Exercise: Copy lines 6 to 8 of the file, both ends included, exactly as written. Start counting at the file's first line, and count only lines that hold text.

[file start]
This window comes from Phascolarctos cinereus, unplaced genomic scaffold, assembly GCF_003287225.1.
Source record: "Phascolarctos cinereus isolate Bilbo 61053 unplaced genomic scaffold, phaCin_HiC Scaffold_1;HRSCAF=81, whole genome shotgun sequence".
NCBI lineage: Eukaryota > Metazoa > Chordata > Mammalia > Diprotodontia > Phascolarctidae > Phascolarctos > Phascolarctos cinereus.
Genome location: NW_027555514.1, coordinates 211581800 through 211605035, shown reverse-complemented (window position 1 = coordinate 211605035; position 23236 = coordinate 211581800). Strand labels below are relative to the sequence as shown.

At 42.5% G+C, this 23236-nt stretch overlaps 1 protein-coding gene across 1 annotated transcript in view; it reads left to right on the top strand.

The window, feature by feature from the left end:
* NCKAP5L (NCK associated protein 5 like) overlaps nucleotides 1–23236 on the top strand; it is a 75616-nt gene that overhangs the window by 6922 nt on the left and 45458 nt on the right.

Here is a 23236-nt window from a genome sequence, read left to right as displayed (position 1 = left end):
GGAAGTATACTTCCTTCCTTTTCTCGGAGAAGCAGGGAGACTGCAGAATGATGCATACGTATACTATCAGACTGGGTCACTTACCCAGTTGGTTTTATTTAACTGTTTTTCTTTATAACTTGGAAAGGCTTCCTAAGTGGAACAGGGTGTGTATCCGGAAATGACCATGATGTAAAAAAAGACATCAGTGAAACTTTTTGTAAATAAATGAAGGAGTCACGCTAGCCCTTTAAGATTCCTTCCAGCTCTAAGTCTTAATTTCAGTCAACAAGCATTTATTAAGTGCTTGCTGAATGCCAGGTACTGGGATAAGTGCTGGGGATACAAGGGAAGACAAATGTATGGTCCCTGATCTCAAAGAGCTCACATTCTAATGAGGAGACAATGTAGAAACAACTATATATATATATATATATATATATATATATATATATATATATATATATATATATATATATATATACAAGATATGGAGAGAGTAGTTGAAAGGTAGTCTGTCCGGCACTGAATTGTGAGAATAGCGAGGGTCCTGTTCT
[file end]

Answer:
The window, feature by feature from the left end:
* NCKAP5L (NCK associated protein 5 like) overlaps nucleotides 1–23236 on the top strand; it is a 75616-nt gene that overhangs the window by 6922 nt on the left and 45458 nt on the right.

Here is a 23236-nt window from a genome sequence, read left to right as displayed (position 1 = left end):